Friday, June 10, 2016

First, earn the trust of the congregation

One of the most enjoyable things I've done in life is to earn a Doctor of Ministry degree. I was 61 years old when I completed the degree so I obviously did not pursue it to advance my career! The work was challenging, but I have to say I enjoyed every moment of it.

The most enjoyable aspect was working on my project and writing my thesis. The project I submitted was "Coaching Bivocational Ministers for Greater Ministry Effectiveness." My plan was to coach six bivocational pastors over a three month period and write on the process. Through a selection process I chose the pastors who would be coached and began the coaching relationship with each of them.

After graduation, I turned the thesis into a book which the publisher titled The Art and Practice of Bivocational Ministry: A Pastor's Guide. I've never been happy with the book title, but I am very pleased with the content because the book shares the coaching relationship I've had with ten bivocational ministers, the issues they had, and the solutions we were able to help them discover during the coaching process. Because coaching always works with the needs of the person being coached, we  were always working on the most important challenges they were facing. Many of these are challenges common to many in ministry, so the book offers possible solutions to issues you may be facing.

For example, one pastor was serving as a bivocational pastor after having spent several years in fully-funded ministry. In the 30 months he had pastored his current church it had grown from about  13 people to 30, but he felt that the lay people were still leading the church, not him. He wanted to know how long it would take before he might become the leader he wanted to be.

As we talked he shared that the previous pastor had created deep divisions in the church which nearly closed after he left. The pastor being coached understood the fear and reluctance the remaining people felt in giving the pastor too much authority, but he still wanted their trust.

This pastor had been doing a lot of right things which I encouraged him to continue doing. We then began to talk about the need for him to lead through the leaders. I asked if there were leaders in the church who seemed to have the ear of the congregation. He identified two such persons and indicated he had a good relationship with them.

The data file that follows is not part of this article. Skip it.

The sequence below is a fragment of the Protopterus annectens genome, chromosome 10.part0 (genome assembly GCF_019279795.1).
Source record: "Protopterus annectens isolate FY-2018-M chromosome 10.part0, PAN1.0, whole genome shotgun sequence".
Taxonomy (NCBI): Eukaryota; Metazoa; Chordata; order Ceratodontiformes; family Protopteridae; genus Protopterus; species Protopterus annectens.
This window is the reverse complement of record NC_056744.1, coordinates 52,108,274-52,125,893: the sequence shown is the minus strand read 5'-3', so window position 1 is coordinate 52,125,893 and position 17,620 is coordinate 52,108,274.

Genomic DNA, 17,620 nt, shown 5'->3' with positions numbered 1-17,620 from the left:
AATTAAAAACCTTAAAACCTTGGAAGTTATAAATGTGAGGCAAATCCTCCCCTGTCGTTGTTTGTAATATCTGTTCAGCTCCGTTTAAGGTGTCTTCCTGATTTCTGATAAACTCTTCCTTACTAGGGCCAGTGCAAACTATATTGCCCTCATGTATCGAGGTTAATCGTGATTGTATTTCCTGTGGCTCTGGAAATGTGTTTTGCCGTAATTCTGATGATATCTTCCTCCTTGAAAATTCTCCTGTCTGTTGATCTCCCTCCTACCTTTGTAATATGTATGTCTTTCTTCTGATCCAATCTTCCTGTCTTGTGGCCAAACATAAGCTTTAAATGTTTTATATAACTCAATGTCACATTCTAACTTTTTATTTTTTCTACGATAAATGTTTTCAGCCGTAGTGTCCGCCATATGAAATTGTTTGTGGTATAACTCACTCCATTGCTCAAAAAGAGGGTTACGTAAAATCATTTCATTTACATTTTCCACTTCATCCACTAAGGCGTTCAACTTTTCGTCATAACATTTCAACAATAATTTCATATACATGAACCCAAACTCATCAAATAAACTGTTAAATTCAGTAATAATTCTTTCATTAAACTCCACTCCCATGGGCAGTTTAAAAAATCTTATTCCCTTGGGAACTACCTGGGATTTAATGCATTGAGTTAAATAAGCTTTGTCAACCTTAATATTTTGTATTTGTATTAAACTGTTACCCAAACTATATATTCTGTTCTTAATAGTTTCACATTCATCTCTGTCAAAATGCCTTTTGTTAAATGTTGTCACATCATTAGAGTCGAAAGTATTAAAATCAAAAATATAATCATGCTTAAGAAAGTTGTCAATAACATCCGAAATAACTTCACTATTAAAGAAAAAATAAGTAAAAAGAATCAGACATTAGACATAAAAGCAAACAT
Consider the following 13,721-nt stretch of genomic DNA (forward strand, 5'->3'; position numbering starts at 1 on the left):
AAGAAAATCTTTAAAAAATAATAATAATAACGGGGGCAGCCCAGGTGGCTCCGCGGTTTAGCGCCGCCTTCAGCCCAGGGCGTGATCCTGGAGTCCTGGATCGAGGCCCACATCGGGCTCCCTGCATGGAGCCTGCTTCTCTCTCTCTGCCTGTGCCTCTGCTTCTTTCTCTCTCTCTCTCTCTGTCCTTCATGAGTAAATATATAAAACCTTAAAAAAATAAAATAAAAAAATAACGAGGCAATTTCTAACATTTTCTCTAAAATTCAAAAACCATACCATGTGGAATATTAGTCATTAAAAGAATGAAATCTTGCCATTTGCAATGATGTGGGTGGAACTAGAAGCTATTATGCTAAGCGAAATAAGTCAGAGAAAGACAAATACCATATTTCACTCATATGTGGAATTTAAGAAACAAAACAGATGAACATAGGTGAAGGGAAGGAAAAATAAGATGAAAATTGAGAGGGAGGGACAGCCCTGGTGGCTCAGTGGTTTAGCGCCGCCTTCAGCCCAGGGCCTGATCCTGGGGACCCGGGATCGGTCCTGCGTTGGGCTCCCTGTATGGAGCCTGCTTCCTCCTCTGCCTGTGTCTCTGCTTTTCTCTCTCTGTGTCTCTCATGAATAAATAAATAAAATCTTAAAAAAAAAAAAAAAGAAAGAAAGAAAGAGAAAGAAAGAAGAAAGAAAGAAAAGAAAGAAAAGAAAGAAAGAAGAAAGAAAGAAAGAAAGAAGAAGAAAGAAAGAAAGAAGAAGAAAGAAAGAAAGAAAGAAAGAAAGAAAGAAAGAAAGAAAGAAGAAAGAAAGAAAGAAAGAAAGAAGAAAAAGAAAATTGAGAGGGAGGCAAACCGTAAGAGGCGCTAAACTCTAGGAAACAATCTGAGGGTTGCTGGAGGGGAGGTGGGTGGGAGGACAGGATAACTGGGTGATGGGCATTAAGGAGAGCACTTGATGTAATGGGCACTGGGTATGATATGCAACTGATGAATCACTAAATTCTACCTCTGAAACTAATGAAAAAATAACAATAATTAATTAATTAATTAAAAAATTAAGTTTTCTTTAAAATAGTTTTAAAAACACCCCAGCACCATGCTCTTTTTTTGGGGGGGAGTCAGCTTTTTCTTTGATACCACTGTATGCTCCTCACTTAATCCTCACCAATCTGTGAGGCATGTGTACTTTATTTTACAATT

I then challenged him to think of some changes he wanted to make in the church, and he named two of them. Before our first session ended he committed to talking to these two leaders about these possible changes and report back in two weeks for our next coaching session. You'll have to read the book to get the rest of the story, but it's a good one.

A good rule of thumb is that the smaller the church and the more frequent the pastoral turnover has been the longer it will take for a new pastor to earn sufficient trust to lead the church. It will typically take a minimum of three years in a smaller church to earn that trust, and it can be much longer. (It took me seven years in my church.) Like this pastor, you have to lead through the existing leaders. Some pastors seem incapable of doing that, and they seldom last long enough to ever provide leadership in the church. These pastors not only damage their ministries, they also make it harder for the next pastor to be able to lead the church.

A small church will allow you to preach and minister to them, but they will not allow you to lead until you have proven trustworthy. Work very hard to earn that trust, and one day you'll become a leader in your church and your ministry will become much more effective.

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